One reason I chose this curriculum is that it is less a textbook than a collection of resources to help you figure out the history for yourself.  In my opinion, doing history the right way means hearing not just one version of the story, but seeing what the people who lived during that time thought, too.  In fact, that's one reason I wanted to find a way to tackle The Prince together - a look at Renaissance politics written by a Secretary to the Medici?  That is good original source material. 

But even though this curriculum isn't a traditional textbook, it does have sections of information and explanation before listing additional resources.  A and I have enjoyed previous sections because they are written in a conversational style and do a good job of setting the stage for our real reading that follows.  But today what I read didn't set the stage for gleaning much of anything from The Prince.  Instead, it was eight paragraphs on how wrong Machiavelli's thoughts are and contained very little information on the actual book - and no unbiased information at all.

I talked this through with A.  She had found her reading of The Prince yesterday to be challenging, but before we tackled that together, I wanted to be sure she saw this section for what it was - one very biased opinion.  We started by looking up the word bias.  After reading the definition, A easily said that what she'd read was biased against The Prince.  So then we discussed why we should read the book anyway.  I argued that a book that's been around for four centuries must have some value - otherwise, it wouldn't have survived this long.  A agreed with this premise and we're working our way through it together - and finding that it does have things to teach us.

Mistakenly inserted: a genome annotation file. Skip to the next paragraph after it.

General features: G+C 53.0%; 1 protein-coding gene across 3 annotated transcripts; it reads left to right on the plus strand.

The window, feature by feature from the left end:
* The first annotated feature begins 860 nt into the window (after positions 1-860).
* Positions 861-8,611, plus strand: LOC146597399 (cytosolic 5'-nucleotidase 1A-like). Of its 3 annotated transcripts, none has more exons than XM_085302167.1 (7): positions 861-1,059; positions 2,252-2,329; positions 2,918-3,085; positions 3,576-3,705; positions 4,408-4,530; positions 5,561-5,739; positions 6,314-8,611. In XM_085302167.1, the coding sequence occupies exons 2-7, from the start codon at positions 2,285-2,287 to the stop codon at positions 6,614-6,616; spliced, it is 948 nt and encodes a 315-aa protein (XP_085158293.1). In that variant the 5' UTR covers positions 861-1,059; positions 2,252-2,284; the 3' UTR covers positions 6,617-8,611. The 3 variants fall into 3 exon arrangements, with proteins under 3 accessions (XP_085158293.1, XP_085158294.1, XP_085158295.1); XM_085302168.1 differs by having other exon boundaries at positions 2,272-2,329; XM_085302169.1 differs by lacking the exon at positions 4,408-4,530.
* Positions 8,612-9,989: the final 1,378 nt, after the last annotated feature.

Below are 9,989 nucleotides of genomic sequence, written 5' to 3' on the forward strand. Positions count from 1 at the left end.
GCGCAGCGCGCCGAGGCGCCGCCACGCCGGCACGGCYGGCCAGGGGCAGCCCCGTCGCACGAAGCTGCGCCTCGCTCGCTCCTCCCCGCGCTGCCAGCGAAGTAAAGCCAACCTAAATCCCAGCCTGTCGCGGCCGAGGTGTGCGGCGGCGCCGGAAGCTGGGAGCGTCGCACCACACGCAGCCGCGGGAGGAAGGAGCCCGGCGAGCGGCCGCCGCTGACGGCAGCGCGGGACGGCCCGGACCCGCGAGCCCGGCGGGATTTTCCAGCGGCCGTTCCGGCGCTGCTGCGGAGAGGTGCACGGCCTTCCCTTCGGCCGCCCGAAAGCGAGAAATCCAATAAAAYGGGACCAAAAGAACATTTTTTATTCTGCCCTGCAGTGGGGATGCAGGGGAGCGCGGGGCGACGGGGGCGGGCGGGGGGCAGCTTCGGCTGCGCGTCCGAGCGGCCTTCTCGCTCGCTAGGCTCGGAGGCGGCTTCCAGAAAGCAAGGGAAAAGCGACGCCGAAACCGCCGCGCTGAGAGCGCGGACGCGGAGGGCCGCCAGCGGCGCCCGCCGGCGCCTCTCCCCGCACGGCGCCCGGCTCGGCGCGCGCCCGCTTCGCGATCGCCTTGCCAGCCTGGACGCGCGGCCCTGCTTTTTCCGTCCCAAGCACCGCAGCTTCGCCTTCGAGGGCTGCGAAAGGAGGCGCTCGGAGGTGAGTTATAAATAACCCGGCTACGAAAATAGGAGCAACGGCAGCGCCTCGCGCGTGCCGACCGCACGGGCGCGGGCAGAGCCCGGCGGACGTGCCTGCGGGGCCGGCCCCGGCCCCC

This experience embodies living in the tension because it would be easy to dismiss a book that offers a worldview different than - or contrary to - my own.  But if I dismiss it out of hand, how will I ever learn more about that position?  It's so much easier to hate what we don't understand.  I want A to develop her own set of beliefs, her own faith.  And I think that will only happen if I encourage her to navigate the tension - to balance the opposing opinions, forces and experiences she'll encounter.  Are we likely to finish The Prince and decide we should be more ruthless in our dealings with people?  I don't think so.  Are we likely to have conversations about whether we see leaders in our world today who follow Machiavelli's suggestions for ruling?  Yes.  And I think we may end this section of our study with a bit of ambivalence, but also with a bit more knowledge about what it was like to live in a world of city states that fought each other and foreign countries constantly.  By spending a bit of time embracing the tension in our studies, we'll hopefully emerge better equipped to live in the tension - and live more fully.

1 comment:

Allison in TX said...

I like this. It's what I think but don't have the words to say. You could also say similar things about religion and politics.